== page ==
Thursday, July 12, 2012

Terrarium, Terrarium... What can you see?

Today, the gardening mood hit me.  If you are a gardener by genetic makeup…  then you know what I mean.  My green thumb was swelling and the only cure for that was more cowbell...  Since I lacked the cowbell, the next best thing was soil and photosynthesis once a day for three days…  Of course, the weather dropped like twenty degrees today and it is July which also means, I have not been out as much as I would prefer to work in the garden.  Maybe that was the reason.  Perfect gardening weather.

However, it is not too wise right now to plant anything new outside in July.  That is just asking for disappointment and failure.  So…  we made terrariums!  Perfect!

Why a terrarium you ask?  Well, here are three reasons why.

1. Having plants inside can help freshen the air and turn dirty air into clean air.  In fact, a lot of plants say that on their tags right along with what kind of sunlight, water, and space they need.

2. They are beautiful, of course, and since their habitats rest on increased humidity around them, they have the ideal settings to grow and grow well. 

3. It does not take a lot of water to maintain them since they are in glass and are built specifically for the purpose of staying moist.  So, low maintenance.   

What is the saying?  So easy, a caveman could do it?  Well, it is true.  We built three and filled two more pots with the set up for future plants.  I under-estimated at the plant store, and did not bring back enough plants to fill all my jars.  But I did make three, and that is probably good enough for now.

You will need-
  • A clear glass container- this can be ANYTHING
  • Small rocks or pebbles
  • Sand
  • Activated charcoal
  • Sphagnum peat moss
  • Potting soil
  • Several plants
  • Anything else that you may want to use for decoration- I used several larger stones and glass rocks that I fished out of the goldfish tank.  They won’t mind.
Find glass jars, bowls, vases…  pretty much anything that is glass and see through.  I used an old cookie car, a mason jar, and a vase.  The cookie jar and mason jar have lids.  You don’t need lids, but lids are okay.

Make sure your plants that are going together need the same kind of light.  Also, make sure you get plants that will work in the light you have available.  My house is bright, but doesn’t get direct light.  It’s not high bright, but a medium bright.  House plants are separated by high light, medium light, and low light.  I didn’t spend more than $2 or $3 on each plant.  I got them small because in these conditions they will grow VERY fast.  Keep that in mind as well.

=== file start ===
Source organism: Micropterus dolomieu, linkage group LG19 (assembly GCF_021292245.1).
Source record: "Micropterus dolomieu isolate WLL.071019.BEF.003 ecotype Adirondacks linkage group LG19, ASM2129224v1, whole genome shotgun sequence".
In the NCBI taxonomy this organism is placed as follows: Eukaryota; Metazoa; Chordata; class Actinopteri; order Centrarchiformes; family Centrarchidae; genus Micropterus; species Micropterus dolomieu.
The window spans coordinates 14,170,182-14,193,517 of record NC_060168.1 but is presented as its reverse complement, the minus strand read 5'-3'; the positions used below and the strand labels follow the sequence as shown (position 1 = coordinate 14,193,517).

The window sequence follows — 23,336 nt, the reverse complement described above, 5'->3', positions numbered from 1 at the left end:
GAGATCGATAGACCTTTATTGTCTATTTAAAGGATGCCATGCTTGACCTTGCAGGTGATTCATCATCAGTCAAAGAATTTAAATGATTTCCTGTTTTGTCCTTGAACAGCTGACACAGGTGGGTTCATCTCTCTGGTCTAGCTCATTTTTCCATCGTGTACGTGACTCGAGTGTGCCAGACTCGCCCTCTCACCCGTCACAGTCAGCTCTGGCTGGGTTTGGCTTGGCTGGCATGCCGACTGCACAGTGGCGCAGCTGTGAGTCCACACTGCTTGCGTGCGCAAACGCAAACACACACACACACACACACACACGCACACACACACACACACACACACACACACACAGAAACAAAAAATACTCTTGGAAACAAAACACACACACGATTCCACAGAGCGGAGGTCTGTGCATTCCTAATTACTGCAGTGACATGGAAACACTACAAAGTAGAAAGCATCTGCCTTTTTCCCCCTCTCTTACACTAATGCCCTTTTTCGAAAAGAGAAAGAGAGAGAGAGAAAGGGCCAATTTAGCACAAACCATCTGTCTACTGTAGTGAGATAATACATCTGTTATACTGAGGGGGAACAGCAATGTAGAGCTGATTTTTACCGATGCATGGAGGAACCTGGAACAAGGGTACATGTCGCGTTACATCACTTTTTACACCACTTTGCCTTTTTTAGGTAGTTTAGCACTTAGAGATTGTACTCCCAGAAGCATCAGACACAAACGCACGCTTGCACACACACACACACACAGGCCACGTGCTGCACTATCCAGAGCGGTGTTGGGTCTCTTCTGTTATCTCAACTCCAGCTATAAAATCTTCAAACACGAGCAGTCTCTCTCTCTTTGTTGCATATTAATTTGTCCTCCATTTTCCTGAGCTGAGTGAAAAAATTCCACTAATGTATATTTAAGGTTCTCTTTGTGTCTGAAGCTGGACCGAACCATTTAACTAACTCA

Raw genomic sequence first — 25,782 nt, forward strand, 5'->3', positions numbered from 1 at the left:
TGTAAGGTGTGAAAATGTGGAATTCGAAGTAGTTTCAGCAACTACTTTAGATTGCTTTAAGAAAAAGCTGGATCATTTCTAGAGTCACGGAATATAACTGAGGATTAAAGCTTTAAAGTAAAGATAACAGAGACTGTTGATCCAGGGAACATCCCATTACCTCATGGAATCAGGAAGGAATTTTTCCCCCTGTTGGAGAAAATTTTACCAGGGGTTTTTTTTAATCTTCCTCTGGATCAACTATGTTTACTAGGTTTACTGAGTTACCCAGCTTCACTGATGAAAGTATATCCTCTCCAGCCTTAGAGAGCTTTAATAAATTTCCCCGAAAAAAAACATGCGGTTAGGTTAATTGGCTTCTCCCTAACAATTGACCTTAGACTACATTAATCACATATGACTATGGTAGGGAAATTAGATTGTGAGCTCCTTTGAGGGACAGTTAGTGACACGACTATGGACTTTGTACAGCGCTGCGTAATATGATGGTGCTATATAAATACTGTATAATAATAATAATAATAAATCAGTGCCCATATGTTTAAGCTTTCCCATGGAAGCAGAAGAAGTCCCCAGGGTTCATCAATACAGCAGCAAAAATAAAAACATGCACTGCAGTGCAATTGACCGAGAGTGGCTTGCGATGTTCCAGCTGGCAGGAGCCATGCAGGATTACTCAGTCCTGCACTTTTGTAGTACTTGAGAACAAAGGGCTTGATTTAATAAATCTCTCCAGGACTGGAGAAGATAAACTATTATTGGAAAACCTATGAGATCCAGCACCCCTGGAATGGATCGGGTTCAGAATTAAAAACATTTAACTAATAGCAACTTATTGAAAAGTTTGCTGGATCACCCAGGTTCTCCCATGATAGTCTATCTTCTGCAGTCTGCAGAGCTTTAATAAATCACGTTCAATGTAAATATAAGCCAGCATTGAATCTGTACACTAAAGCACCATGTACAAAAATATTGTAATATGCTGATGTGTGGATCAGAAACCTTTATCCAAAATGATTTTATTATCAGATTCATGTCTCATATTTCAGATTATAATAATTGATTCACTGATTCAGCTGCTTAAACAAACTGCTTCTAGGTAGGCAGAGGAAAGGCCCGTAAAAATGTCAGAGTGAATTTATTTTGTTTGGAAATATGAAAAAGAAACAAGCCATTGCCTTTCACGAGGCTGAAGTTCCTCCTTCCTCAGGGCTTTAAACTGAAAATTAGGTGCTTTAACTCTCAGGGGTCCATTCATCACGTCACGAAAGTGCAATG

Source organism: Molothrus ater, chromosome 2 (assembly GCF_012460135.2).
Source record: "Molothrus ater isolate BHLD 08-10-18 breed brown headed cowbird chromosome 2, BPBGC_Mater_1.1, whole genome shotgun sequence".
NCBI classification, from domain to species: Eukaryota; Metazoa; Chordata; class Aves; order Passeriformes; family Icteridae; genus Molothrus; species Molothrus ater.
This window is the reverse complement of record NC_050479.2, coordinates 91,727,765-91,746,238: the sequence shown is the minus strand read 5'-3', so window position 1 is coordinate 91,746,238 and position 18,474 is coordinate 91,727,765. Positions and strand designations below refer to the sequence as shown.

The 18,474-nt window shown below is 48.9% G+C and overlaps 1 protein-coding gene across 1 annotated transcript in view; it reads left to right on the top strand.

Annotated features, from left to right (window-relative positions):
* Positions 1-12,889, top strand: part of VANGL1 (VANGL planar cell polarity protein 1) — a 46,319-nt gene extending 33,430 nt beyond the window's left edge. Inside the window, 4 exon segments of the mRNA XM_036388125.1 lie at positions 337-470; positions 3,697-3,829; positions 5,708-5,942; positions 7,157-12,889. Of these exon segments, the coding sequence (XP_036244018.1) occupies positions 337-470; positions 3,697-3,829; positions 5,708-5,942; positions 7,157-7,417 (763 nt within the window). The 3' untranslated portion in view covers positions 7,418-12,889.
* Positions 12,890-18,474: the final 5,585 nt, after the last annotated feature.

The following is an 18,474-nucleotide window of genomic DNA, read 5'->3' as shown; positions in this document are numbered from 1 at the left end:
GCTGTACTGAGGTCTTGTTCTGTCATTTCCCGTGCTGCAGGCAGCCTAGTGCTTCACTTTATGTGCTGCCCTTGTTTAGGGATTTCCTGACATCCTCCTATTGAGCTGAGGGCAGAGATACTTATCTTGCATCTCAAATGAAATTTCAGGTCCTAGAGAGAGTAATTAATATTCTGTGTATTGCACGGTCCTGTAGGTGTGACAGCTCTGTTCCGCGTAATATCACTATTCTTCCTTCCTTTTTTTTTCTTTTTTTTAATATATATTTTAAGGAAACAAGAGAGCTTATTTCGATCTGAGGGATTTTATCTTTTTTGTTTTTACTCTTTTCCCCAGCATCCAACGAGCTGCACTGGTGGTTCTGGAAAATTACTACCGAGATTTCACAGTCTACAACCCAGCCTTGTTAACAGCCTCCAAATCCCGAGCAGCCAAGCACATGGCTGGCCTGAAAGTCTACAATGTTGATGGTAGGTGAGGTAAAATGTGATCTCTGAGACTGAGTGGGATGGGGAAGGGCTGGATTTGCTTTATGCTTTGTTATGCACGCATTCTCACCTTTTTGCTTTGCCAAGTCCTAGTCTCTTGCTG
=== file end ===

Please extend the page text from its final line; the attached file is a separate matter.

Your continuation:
The pebbles, sand, and charcoal can all be found easily at a pet store.  Soil and moss can be found any place that carries plants and basic gardening supplies.

Clean your glass containers.  Rinse well and let dry completely.  This will benefit you, especially if your container’s opening is a tight fit.

Rinse your peat moss and charcoal and set it to the side to dry.  Peat moss can carry bacteria or fungus that in the warmth and humidity of a terrarium can destroy everything growing.  Not cool.  So, clean it.

The charcoal is essential ESPECIALLY if your terrarium has a lid.  Charcoal is a natural purifier and will help keep the constantly wet soil from getting stinky…  which would totally defeat the purpose of these.

In the bottom of your container, make the layers in this order-

  1. Pebbles
  2. Sand
  3. Charcoal- you won’t need a lot, just a thin sprinkle over the top.
  4. Peat Moss- moisten the moss after you add it, if it is not still moist after its rinse.  This will help kick start the plants.
  5. Soil

Then add the plants.  The dirt should fill less than half but more than a third of the container.  I planted three different varieties of Ivy.  I love Ivy.  I also planted some Leea, Ferns, and another unknown plant that I used to know the name of but have since lost its identification tag.  It’s purple colored and tall with big leaves, so it is pretty.

Give it a small amount of water by misting, but not TOO much.  On another side note, use DISTILLED water for misting a terrarium because it lacks the salt that other waters have.  The continual build up of salt can harm the plants that other waters have.  But this container will hold in the water remember.  So, don’t drown it either when you are watering or misting.  Just keep the soil moist.  Most people actually kill their plants by over watering…  not under watering.  Then put the lid on if you have one and set it where the light is right and enjoy!!! 

Congratulations!  One more merit bade for your green living DIY sash!  

One side of the cookie jar.
The other side of the cookie jar. 

No comments:

Post a Comment